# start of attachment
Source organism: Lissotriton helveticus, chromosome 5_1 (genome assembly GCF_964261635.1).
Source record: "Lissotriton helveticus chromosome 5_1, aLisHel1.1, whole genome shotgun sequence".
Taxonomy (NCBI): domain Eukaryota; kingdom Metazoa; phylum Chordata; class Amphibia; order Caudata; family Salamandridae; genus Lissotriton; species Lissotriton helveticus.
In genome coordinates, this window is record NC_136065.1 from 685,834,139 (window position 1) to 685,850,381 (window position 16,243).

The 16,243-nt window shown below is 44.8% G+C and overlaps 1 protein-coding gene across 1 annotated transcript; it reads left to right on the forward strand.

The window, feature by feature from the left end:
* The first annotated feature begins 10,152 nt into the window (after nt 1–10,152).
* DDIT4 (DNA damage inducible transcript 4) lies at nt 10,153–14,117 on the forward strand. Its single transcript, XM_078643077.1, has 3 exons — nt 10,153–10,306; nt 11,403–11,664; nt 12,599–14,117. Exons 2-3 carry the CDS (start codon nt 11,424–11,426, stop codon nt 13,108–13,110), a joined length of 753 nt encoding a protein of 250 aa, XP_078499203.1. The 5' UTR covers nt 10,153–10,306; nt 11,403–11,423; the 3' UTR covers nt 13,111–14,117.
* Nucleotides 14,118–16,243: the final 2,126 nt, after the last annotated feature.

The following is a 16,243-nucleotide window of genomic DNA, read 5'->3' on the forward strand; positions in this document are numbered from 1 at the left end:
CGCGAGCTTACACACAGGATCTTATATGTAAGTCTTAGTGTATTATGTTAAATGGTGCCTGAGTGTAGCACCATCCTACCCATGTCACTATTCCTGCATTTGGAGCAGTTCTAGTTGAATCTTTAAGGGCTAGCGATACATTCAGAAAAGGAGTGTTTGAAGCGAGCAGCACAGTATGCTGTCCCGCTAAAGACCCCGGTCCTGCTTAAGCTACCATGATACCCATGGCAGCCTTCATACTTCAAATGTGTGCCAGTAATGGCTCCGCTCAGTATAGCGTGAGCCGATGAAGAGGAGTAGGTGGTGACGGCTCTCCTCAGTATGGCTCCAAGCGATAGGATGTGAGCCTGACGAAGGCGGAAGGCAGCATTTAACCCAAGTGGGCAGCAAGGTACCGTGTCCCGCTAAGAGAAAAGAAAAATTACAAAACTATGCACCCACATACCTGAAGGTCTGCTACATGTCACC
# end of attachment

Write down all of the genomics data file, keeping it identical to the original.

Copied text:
Source organism: Lissotriton helveticus, chromosome 5_1 (genome assembly GCF_964261635.1).
Source record: "Lissotriton helveticus chromosome 5_1, aLisHel1.1, whole genome shotgun sequence".
Taxonomy (NCBI): domain Eukaryota; kingdom Metazoa; phylum Chordata; class Amphibia; order Caudata; family Salamandridae; genus Lissotriton; species Lissotriton helveticus.
In genome coordinates, this window is record NC_136065.1 from 685,834,139 (window position 1) to 685,850,381 (window position 16,243).

The 16,243-nt window shown below is 44.8% G+C and overlaps 1 protein-coding gene across 1 annotated transcript; it reads left to right on the forward strand.

The window, feature by feature from the left end:
* The first annotated feature begins 10,152 nt into the window (after nt 1–10,152).
* DDIT4 (DNA damage inducible transcript 4) lies at nt 10,153–14,117 on the forward strand. Its single transcript, XM_078643077.1, has 3 exons — nt 10,153–10,306; nt 11,403–11,664; nt 12,599–14,117. Exons 2-3 carry the CDS (start codon nt 11,424–11,426, stop codon nt 13,108–13,110), a joined length of 753 nt encoding a protein of 250 aa, XP_078499203.1. The 5' UTR covers nt 10,153–10,306; nt 11,403–11,423; the 3' UTR covers nt 13,111–14,117.
* Nucleotides 14,118–16,243: the final 2,126 nt, after the last annotated feature.

The following is a 16,243-nucleotide window of genomic DNA, read 5'->3' on the forward strand; positions in this document are numbered from 1 at the left end:
CGCGAGCTTACACACAGGATCTTATATGTAAGTCTTAGTGTATTATGTTAAATGGTGCCTGAGTGTAGCACCATCCTACCCATGTCACTATTCCTGCATTTGGAGCAGTTCTAGTTGAATCTTTAAGGGCTAGCGATACATTCAGAAAAGGAGTGTTTGAAGCGAGCAGCACAGTATGCTGTCCCGCTAAAGACCCCGGTCCTGCTTAAGCTACCATGATACCCATGGCAGCCTTCATACTTCAAATGTGTGCCAGTAATGGCTCCGCTCAGTATAGCGTGAGCCGATGAAGAGGAGTAGGTGGTGACGGCTCTCCTCAGTATGGCTCCAAGCGATAGGATGTGAGCCTGACGAAGGCGGAAGGCAGCATTTAACCCAAGTGGGCAGCAAGGTACCGTGTCCCGCTAAGAGAAAAGAAAAATTACAAAACTATGCACCCACATACCTGAAGGTCTGCTACATGTCACC